Wednesday, May 07, 2008

Storing your harvest for the rest of the year...

I posted this last year at the end of the season but for those who have missed it, here are the ways that I store my morels so I can eat them throughout the year. In case you hit the motherlode in the next few days here are some good tips to follow.

Drying morels

Whether you use an actual food dehydrator or just a heated room, like me, drying is one of the best ways to preserve your morels. Drying morels really concentrates the flavor and if dried properly they can last 3-5 years in storage. I dry mine simply by laying them out on old food dehydrator trays in a small room with baseboard heating that I can keep at a constant 95 degrees. Usually takes 2 days until they are completely dry. I don't turn them or rotate trays or anything and have never had bad results. Although simple a few things can go wrong but if you take some simple steps you can ensure success.

First, never wash or soak any morels you plan to dry. The dirt, bugs and gunk usually falls off once dried or you can rinse them thoroughly once rehydrated. If you soak the morels and then try to dry them often times you'll come back to find that they have turned somewhat translucent and are not good when rehydrated. I tend to dry smaller mushrooms usually ones found earlier in the year while still in their grey state. They make excellent soups, sauces, stocks and stews.

Second, never rush the drying process. I don't know how many times I have heard people say they dried a nice batch of morels and stored them only to come back and find a gnarly threadlike mess of mold and other fungi had destroyed their hard work. It even happened to me a few times with other types of mushrooms. So, always make sure that they are completely dry before packing them away for storage. All it takes is one partially dried mushroom to spoil a batch.

Which leads me to my final tip, always store your dried batch in airtight (and lightproof if possible) containers in the freezer. Air, light, and heat are the three things that will break down dried mushrooms. I store mine in dark mason jars. The jars hold up well against freezer burn and do not allow the mushrooms to get crushed like freezer bags (though those work just fine). I have stored morels for up to five years this way and the ones that were five years old tasted the same as the ones I dried only the year before. So if you have a bumper crop this is a good way to make sure you have some in future years when the pickings are more lean.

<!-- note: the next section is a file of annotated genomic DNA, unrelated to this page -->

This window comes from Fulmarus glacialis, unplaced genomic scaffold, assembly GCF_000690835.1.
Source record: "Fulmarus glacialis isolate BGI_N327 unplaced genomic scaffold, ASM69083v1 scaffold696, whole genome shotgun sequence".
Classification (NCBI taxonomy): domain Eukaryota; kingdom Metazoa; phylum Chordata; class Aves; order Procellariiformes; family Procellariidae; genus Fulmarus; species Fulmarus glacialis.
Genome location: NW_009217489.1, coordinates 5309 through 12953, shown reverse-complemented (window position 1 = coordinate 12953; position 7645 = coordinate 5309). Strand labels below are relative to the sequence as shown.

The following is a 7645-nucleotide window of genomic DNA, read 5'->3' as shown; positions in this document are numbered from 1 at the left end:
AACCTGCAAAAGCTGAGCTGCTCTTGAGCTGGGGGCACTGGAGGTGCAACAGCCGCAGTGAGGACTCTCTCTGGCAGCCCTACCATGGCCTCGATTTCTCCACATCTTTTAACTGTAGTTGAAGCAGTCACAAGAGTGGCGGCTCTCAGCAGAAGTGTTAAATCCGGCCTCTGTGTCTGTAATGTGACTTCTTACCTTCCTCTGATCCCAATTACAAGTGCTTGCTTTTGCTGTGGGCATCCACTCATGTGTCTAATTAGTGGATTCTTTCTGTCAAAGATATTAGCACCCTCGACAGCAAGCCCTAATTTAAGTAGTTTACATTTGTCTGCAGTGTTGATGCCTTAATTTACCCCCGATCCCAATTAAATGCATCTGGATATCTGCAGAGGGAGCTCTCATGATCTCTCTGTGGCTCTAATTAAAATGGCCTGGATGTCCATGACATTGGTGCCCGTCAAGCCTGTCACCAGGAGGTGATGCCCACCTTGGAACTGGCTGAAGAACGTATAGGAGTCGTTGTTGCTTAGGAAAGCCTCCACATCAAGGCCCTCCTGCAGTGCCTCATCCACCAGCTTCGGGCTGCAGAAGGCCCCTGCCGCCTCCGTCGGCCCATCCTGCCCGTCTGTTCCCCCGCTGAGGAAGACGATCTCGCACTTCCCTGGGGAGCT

Flash fry and freeze

Drying is good, but if you are like me and what you really crave during the year is the taste of nice fresh fried ones, then drying just won't cut it. Once rehydrated and fried dried morels are chewy and lose that meaty consistency. But do not fret, there is a great way to prepare and store morels that not only makes them accessible all year, but very easy to enjoy. Here is what you do.

Simply clean, cut and prepare your morels like you would normally. This method works best when using a light coating, so if you usually batter your morels or dip them in egg/cookie crumbs it may be more difficult. I just clean mine, roll them in some seasoned flour and fry them up in butter. This method works very well for that.

Anyway, once you have them ready to go, simply fry them up like you normally would except only saute them for about 3 minutes on each side. After that remove them from the pan and place them on cookie sheets lined with wax paper. Be sure that they are not touching. Once the sheet is full of partially fried morels, pop it in the freezer and remove it after an hour or so. You can now peel off the individually frozen morels and store them in freezer bags. When you want some, you just take the amount you want and throw them right in a pan of hot butter and finish cooking them - instant gratification.

At the start of this season, I fried up what I had left over from last year along with some fresh ones and I had a real heard time guessing which was which in a blind taste test. If kept sealed properly they usually last about a year before freezer burn starts to set in, but most often they are long gone before then.

3 comments:

Scott said...

I'm interested in foraging in the larger, non-mushroom sense as well. Know of anyone who does tours or blogs about this? Thanks in advance

Emily said...

Do you have any favorite recipes? We're hosting a mushroom recipe contest (using ANY kind of mushroom)- the winner will be mailed two lbs. of fresh, Morels. If so, please submit to http:marxfood.com

d said...

I learened the flash fry and freeze metod a few years ago and it works great, taste like you picked um yesterday.